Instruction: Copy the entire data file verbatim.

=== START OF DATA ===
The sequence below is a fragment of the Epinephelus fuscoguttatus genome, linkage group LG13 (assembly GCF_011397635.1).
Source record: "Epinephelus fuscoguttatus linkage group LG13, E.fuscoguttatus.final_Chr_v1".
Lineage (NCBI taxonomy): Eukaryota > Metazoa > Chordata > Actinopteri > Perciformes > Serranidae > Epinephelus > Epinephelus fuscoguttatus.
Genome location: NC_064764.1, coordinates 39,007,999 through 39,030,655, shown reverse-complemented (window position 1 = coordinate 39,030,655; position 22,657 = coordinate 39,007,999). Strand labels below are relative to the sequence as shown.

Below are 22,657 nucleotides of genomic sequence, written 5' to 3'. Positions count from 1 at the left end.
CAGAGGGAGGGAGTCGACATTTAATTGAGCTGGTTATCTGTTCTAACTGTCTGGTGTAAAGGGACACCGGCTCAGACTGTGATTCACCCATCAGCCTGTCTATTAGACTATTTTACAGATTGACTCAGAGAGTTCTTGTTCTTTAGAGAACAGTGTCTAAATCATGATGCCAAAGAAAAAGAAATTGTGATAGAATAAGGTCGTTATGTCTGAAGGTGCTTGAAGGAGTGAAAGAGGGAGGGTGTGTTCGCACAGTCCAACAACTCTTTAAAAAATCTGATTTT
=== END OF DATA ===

The sequence below is a fragment of the Epinephelus fuscoguttatus genome, linkage group LG13 (assembly GCF_011397635.1).
Source record: "Epinephelus fuscoguttatus linkage group LG13, E.fuscoguttatus.final_Chr_v1".
Lineage (NCBI taxonomy): Eukaryota > Metazoa > Chordata > Actinopteri > Perciformes > Serranidae > Epinephelus > Epinephelus fuscoguttatus.
Genome location: NC_064764.1, coordinates 39,007,999 through 39,030,655, shown reverse-complemented (window position 1 = coordinate 39,030,655; position 22,657 = coordinate 39,007,999). Strand labels below are relative to the sequence as shown.

Below are 22,657 nucleotides of genomic sequence, written 5' to 3'. Positions count from 1 at the left end.
CAGAGGGAGGGAGTCGACATTTAATTGAGCTGGTTATCTGTTCTAACTGTCTGGTGTAAAGGGACACCGGCTCAGACTGTGATTCACCCATCAGCCTGTCTATTAGACTATTTTACAGATTGACTCAGAGAGTTCTTGTTCTTTAGAGAACAGTGTCTAAATCATGATGCCAAAGAAAAAGAAATTGTGATAGAATAAGGTCGTTATGTCTGAAGGTGCTTGAAGGAGTGAAAGAGGGAGGGTGTGTTCGCACAGTCCAACAACTCTTTAAAAAATCTGATTTT